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Dung Nguyen

FINC 820
Case study 2
Ford Motor Companys Value Enhancement Plan (A)
Ford Motor Company was the worlds largest producer of trucks, and the second largest
producer of cars and trucks combined. Ford was the worlds most profitable auto
company, and many believed the firm had achieved efficiencies that would enable it to
sustain this position. Fords share price had performed poorly over the previous year , and
the proposal drew a positive reaction from analysts who had been urging the company for
months to distribute cash to stockholders. The performance of Ford was 30 points below
S&P 500 and Auto Index.
On April 14, 2000 Ford Motor Co. announced a shareholder Value Enhancement Plan
(VEP) to significantly recapitalize the firms ownership structure. Ford had accumulated
$23 billion in cash reserves, close to the companys largest ever cash position and
significant relative to Fords $57 billion equity market capitalization. Excess funds can be
a bad signal to the markets that the company has very few investment plans lined up.
Under the VEP, Ford would return as much as $10 billion of this cash to shareholders. In
exchange for each share currently held, the plan would give stockholders one new share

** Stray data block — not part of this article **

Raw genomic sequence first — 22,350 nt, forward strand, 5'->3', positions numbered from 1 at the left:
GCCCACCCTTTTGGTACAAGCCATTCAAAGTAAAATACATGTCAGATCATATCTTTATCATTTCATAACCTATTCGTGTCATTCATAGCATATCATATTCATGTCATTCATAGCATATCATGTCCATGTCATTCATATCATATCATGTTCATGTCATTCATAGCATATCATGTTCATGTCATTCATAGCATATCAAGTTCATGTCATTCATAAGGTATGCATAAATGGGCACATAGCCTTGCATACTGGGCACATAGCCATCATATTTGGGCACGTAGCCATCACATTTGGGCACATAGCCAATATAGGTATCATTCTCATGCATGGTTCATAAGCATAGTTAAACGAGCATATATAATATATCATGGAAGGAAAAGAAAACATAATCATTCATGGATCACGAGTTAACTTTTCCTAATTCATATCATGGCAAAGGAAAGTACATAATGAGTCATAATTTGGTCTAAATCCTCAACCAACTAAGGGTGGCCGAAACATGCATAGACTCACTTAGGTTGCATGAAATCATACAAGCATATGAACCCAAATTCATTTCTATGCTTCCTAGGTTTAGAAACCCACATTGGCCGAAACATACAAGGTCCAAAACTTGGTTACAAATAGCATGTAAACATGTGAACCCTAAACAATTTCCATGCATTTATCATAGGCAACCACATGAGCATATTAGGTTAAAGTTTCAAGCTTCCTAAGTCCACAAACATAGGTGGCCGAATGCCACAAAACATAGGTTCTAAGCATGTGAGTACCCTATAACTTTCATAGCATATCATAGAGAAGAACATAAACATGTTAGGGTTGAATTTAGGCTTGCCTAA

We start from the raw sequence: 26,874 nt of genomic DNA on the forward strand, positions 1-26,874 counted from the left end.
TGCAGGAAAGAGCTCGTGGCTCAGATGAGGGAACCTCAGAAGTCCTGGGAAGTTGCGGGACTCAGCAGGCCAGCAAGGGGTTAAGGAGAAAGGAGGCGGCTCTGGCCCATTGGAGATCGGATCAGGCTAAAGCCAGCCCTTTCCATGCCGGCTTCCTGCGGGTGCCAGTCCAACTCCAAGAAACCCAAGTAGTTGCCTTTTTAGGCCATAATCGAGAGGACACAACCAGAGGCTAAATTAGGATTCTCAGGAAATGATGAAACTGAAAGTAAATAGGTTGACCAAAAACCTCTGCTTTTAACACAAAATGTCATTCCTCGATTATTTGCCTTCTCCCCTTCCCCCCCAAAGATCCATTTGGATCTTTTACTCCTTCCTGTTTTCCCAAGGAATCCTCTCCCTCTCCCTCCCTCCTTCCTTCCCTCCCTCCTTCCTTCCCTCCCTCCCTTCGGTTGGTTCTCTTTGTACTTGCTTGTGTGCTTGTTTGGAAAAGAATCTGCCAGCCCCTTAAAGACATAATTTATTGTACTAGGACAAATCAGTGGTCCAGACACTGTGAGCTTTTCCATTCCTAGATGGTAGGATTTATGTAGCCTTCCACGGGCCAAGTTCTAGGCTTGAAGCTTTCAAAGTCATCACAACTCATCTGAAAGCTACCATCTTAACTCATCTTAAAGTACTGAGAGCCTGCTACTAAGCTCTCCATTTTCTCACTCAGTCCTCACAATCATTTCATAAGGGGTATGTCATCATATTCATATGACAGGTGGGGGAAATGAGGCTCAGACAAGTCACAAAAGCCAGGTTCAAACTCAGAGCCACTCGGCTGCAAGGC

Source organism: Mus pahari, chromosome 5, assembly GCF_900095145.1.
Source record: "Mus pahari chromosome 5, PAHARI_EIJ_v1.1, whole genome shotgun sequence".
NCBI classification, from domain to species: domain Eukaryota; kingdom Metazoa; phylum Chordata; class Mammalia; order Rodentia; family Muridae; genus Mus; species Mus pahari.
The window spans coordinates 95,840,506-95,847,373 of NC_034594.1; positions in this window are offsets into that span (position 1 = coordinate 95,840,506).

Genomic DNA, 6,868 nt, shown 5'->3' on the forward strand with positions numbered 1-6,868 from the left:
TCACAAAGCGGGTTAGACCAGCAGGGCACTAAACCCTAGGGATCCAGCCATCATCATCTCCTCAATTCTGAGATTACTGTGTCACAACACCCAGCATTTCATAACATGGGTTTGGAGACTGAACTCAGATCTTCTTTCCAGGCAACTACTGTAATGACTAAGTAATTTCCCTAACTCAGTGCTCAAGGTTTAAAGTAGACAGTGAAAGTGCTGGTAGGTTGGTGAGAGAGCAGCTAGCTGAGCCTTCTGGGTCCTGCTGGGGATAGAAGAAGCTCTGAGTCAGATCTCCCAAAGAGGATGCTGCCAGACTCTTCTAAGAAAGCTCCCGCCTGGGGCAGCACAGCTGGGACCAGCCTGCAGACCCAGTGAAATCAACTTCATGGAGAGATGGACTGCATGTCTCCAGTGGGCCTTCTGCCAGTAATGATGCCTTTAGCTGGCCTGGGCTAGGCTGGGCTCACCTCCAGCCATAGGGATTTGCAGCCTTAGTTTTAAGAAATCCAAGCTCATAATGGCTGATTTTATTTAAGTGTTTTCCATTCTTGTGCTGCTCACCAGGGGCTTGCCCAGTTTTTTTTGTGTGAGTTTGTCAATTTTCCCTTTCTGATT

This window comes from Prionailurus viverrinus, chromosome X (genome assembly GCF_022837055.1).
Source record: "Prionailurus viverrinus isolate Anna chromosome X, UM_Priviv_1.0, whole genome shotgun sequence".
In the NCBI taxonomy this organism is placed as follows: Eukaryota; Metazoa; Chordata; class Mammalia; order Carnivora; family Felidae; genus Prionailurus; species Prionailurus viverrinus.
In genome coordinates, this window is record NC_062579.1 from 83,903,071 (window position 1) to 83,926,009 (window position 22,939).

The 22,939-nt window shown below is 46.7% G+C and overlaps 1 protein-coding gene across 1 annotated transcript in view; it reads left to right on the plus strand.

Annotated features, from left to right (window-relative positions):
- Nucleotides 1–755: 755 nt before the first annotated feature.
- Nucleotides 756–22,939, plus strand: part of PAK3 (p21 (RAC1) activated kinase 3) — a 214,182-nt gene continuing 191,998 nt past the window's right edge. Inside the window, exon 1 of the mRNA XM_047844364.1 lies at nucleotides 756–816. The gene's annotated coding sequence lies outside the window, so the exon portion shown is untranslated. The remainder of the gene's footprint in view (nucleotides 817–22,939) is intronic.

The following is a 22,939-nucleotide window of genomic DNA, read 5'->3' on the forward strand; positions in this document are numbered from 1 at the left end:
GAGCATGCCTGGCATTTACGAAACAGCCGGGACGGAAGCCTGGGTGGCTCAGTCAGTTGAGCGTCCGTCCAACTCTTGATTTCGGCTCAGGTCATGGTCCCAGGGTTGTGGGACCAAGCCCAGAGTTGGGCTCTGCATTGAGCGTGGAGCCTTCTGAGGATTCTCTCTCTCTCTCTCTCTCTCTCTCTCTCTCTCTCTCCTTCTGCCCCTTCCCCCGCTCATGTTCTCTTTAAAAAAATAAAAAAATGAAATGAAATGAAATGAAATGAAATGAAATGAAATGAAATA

plus the choice of receiving $20 either in cash or additional new Ford common shares.
Ford also announced that it would distribute ownership of its Visteon Corp. parts unit to
shareholders.
With the recapitalization, they assumed that only 40% of shareholders would take cash
option. Even when the cash option was oversubscribed, the $20 per share payment would
e distributed pro rata to ensure that the company distributed at most $10 billion. Dividend
on new share would be reduced so shareholders who elected stock only would get about
the same dividend payment. The third option aimed at passive investors who want to
maintain the same percentage in the company as they did before the transaction.
Shareholders receiving cash distribution would suffer a meaningful reduction in their
percentage of ownership.
Ford believes the recapitalization will provide value, flexibility, liquidity, and alignment
for Ford stockholders, and tie Ford management even more closely to the interests of
Ford stockholders. Moreover, they believed that their stock is undervalued and the
recapitalization will highlight its cash reserves and cash flow generating capacity, which
have not been adequately reflected in its stock price. The recapitalization would increase
stockholders liquidity. Especially, this value enhancement plan would reduce the conflict
between the ford family, who does not want to lose voting power, and the shareholders
who want to receive cash distribution. As a consequence of the executive elections and
the adjustments in the employee incentive plans, the recapitalization will tie Ford
managements compensation even more closely to the performance of Fords stock price.

They expected that the spin off would further help Visteon create its own customer base